• Another monkey found distressed in the car was severely dehydrated
  • Waterpark management found the dead monkey and informed the police
  • Police may add further charges after completing the investigation

Two people have been charged with animal cruelty after the police found a dead monkey inside a hot car near a Tennessee Waterpark.

Another distressed 5-week-old marmoset monkey was found alongside the dead 9-week-old monkey inside the vehicle outside Soaky Mountain Waterpark, 175 Gists Creek Road, Sevierville.

On June 23 at around 4:30 p.m., the waterpark management called the police after noticing a dead monkey inside a vehicle, reported WATE.

"When officers arrived, they found a nine-week-old marmoset monkey deceased in a car in the parking lot. Another marmoset monkey was also in the vehicle," said Sevierville Police Department in a statement on Facebook.

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According to the police, the outside temperature around the area when the animals were found was about 87 degrees. The cause of the death could be the extreme heat inside the car, said the police, reported New York Daily News.

During summers, the interior temperature inside a vehicle can rise from 80 degrees to 114 degrees within 30 minutes, according to The American Society for the Prevention of Cruelty to Animals (ASPCA).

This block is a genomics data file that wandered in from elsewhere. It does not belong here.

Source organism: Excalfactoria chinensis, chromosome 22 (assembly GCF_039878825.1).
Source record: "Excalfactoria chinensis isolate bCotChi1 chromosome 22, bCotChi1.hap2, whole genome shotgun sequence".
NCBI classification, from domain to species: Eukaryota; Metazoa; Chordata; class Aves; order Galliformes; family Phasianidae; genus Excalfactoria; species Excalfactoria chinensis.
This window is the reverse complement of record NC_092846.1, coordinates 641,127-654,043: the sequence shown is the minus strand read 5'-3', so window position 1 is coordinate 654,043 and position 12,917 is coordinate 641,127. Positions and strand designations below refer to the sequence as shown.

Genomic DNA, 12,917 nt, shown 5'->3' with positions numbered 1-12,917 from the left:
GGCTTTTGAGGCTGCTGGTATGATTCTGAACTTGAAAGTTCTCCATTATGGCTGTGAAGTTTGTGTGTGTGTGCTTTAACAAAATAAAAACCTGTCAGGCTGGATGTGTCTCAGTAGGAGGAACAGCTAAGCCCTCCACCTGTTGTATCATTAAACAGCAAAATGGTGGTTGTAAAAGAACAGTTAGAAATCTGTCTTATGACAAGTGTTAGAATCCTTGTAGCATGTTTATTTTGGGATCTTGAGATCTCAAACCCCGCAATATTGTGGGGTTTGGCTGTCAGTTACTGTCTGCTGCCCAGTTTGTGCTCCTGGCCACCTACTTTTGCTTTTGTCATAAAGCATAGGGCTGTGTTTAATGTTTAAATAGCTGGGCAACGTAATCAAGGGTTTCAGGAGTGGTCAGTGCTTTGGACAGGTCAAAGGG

The 5-week-old monkey found distressed in the car was taken to Appalachian Animal Hospital in Morristown for treatment. The police said that the younger monkey suffered from dehydration, but its condition was improving.

"They have real specialized diets, specialized social structures, and that sort of thing," animal expert Phil Colclough with Zoo Knoxville told WATE. "With any animals, you got to look at that and duplicate that under our care, with primates sometimes that’s a little more difficult."

The two 54-year-old owners are from Warsaw, Indiana. While Nova Brettell is facing charges for aggravated animal cruelty, David Paul Brettell has been booked for animal cruelty, police said. Police are investigating the incident and say that additional charges could be pressed if required.

“In the hands of unprepared or incompetent caretakers, many exotic animals die or are abandoned,” according to the People for Ethical Treatment of Animals' (PETA) statement. “Other people try to return unwanted animals to their natural homes or abandon them outdoors. Without appropriate habitats or rehabilitation, these animals will starve or fall victim to the elements or predators,” it said on its website.

PETA also warns that exotic animals kept in captivity can also lash out and harm the owners.

Last week, a pet chimpanzee was shot dead in Oregon by an officer after it attacked and severely injured its owner’s daughter.

A woolly monkey holds the hand of the director of the Maikuchiga foundation, Jhon Jairo Vasquez, in Leticia, Colombia
Monkey | Representational Image AFP / Raul ARBOLEDA